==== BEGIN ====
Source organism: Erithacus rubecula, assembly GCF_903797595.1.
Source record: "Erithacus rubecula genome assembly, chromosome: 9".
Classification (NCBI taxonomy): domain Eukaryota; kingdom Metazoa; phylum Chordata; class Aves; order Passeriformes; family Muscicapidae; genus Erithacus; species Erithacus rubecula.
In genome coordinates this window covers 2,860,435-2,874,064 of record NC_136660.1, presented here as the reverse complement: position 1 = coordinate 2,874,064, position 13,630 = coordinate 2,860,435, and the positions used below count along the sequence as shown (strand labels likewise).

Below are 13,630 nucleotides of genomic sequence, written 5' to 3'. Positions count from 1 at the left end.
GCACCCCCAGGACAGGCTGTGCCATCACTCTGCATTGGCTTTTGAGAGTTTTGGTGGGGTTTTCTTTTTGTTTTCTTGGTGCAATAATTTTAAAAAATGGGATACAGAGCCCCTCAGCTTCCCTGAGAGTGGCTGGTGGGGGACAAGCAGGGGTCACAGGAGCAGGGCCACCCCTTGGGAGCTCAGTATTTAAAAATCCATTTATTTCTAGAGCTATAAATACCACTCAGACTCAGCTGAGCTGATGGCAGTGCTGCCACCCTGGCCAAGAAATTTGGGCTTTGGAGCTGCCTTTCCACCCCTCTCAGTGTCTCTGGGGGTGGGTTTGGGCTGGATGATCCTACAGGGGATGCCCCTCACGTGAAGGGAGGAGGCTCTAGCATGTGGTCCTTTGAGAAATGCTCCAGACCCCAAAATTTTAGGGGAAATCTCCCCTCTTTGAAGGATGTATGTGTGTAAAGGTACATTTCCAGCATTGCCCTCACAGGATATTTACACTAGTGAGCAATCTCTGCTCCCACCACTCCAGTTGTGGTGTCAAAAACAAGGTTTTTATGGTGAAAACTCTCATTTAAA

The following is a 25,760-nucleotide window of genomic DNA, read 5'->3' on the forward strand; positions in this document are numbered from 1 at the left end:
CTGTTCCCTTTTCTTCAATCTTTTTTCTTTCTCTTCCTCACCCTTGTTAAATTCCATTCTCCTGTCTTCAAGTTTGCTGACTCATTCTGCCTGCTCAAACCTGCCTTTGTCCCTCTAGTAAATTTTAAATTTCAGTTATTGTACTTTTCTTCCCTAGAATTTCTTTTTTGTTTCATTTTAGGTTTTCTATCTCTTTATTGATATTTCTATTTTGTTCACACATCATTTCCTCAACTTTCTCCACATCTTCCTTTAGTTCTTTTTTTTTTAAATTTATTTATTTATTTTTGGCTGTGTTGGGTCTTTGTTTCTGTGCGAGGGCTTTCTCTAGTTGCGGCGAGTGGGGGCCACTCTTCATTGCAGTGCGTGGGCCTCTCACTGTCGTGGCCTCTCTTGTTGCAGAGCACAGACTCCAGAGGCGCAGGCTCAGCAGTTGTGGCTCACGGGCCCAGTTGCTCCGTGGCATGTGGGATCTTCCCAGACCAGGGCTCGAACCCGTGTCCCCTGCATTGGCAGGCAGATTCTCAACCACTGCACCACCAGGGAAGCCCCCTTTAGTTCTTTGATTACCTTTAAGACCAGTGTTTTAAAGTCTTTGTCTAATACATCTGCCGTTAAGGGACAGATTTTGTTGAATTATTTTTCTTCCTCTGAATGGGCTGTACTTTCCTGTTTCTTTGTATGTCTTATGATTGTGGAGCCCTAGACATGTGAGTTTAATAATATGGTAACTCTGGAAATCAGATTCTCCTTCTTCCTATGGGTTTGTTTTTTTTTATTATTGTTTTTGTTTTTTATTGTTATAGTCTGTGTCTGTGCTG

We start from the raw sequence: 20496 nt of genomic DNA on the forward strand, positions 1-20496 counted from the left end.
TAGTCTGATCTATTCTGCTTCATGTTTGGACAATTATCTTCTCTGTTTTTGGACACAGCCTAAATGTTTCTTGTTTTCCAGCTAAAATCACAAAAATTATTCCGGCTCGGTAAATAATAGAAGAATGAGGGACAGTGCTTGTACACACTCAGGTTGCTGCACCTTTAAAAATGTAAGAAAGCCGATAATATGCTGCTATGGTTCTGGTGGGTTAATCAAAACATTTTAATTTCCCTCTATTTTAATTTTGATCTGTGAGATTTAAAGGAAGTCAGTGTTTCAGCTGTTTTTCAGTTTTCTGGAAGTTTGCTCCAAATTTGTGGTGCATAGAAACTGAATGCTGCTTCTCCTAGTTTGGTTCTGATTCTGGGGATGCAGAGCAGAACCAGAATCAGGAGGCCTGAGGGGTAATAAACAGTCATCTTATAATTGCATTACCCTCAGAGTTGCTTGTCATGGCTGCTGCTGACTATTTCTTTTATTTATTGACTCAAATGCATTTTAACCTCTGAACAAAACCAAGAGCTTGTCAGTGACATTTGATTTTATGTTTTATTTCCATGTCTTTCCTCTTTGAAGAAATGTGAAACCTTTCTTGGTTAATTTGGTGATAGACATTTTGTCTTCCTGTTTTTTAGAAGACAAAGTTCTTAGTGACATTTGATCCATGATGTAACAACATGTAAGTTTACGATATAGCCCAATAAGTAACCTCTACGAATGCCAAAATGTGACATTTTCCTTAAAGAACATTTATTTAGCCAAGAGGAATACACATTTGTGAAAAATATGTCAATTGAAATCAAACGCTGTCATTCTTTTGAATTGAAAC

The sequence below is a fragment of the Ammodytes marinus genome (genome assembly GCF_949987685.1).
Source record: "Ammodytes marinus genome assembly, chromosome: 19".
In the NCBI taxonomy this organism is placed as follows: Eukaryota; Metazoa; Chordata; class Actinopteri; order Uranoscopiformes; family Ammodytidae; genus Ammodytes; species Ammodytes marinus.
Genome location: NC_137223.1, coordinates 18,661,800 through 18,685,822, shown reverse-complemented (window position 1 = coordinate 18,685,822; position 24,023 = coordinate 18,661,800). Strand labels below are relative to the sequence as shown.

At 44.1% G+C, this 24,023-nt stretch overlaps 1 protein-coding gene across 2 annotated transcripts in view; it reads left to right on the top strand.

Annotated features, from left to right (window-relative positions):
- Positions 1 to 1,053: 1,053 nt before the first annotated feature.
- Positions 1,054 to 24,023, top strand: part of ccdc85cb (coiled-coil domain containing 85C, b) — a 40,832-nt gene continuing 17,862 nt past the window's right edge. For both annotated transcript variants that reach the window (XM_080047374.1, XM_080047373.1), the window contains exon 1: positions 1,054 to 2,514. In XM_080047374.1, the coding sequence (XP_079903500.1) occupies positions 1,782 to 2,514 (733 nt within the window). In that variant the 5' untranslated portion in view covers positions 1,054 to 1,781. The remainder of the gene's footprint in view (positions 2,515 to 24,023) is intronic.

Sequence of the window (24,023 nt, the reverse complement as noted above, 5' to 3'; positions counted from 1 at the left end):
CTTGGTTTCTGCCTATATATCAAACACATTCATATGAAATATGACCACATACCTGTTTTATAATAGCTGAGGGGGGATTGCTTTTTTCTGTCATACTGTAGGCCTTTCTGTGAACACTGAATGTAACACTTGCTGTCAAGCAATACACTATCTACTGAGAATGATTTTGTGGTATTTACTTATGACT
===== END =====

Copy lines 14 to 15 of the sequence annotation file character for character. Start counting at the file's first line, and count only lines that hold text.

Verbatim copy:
Genome location: NC_137223.1, coordinates 18,661,800 through 18,685,822, shown reverse-complemented (window position 1 = coordinate 18,685,822; position 24,023 = coordinate 18,661,800). Strand labels below are relative to the sequence as shown.

At 44.1% G+C, this 24,023-nt stretch overlaps 1 protein-coding gene across 2 annotated transcripts in view; it reads left to right on the top strand.